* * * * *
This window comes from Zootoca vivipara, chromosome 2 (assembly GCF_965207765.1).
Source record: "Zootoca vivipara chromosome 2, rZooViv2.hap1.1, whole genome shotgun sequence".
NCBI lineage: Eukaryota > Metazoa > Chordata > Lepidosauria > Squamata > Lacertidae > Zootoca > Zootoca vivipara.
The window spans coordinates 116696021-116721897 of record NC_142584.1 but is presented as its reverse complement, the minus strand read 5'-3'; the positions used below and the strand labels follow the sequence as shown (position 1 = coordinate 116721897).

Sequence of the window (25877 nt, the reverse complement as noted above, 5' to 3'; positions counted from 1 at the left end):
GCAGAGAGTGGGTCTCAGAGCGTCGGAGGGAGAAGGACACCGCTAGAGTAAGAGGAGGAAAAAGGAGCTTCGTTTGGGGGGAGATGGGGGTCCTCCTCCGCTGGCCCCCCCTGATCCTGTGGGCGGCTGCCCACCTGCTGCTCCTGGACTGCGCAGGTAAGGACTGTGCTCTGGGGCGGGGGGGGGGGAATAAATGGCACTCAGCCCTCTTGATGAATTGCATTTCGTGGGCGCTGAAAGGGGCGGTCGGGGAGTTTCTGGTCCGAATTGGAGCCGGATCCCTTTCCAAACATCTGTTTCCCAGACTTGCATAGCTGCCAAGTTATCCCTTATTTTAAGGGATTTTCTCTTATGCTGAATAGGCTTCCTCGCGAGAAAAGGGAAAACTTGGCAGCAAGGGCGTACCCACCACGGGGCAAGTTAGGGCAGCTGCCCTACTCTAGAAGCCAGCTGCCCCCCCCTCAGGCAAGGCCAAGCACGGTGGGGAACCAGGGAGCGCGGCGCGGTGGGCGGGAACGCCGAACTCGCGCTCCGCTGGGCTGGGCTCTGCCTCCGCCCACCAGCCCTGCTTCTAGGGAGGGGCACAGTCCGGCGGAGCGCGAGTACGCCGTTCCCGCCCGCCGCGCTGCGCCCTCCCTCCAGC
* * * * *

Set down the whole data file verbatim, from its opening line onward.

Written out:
This window comes from Zootoca vivipara, chromosome 2 (assembly GCF_965207765.1).
Source record: "Zootoca vivipara chromosome 2, rZooViv2.hap1.1, whole genome shotgun sequence".
NCBI lineage: Eukaryota > Metazoa > Chordata > Lepidosauria > Squamata > Lacertidae > Zootoca > Zootoca vivipara.
The window spans coordinates 116696021-116721897 of record NC_142584.1 but is presented as its reverse complement, the minus strand read 5'-3'; the positions used below and the strand labels follow the sequence as shown (position 1 = coordinate 116721897).

Sequence of the window (25877 nt, the reverse complement as noted above, 5' to 3'; positions counted from 1 at the left end):
GCAGAGAGTGGGTCTCAGAGCGTCGGAGGGAGAAGGACACCGCTAGAGTAAGAGGAGGAAAAAGGAGCTTCGTTTGGGGGGAGATGGGGGTCCTCCTCCGCTGGCCCCCCCTGATCCTGTGGGCGGCTGCCCACCTGCTGCTCCTGGACTGCGCAGGTAAGGACTGTGCTCTGGGGCGGGGGGGGGGGAATAAATGGCACTCAGCCCTCTTGATGAATTGCATTTCGTGGGCGCTGAAAGGGGCGGTCGGGGAGTTTCTGGTCCGAATTGGAGCCGGATCCCTTTCCAAACATCTGTTTCCCAGACTTGCATAGCTGCCAAGTTATCCCTTATTTTAAGGGATTTTCTCTTATGCTGAATAGGCTTCCTCGCGAGAAAAGGGAAAACTTGGCAGCAAGGGCGTACCCACCACGGGGCAAGTTAGGGCAGCTGCCCTACTCTAGAAGCCAGCTGCCCCCCCCTCAGGCAAGGCCAAGCACGGTGGGGAACCAGGGAGCGCGGCGCGGTGGGCGGGAACGCCGAACTCGCGCTCCGCTGGGCTGGGCTCTGCCTCCGCCCACCAGCCCTGCTTCTAGGGAGGGGCACAGTCCGGCGGAGCGCGAGTACGCCGTTCCCGCCCGCCGCGCTGCGCCCTCCCTCCAGC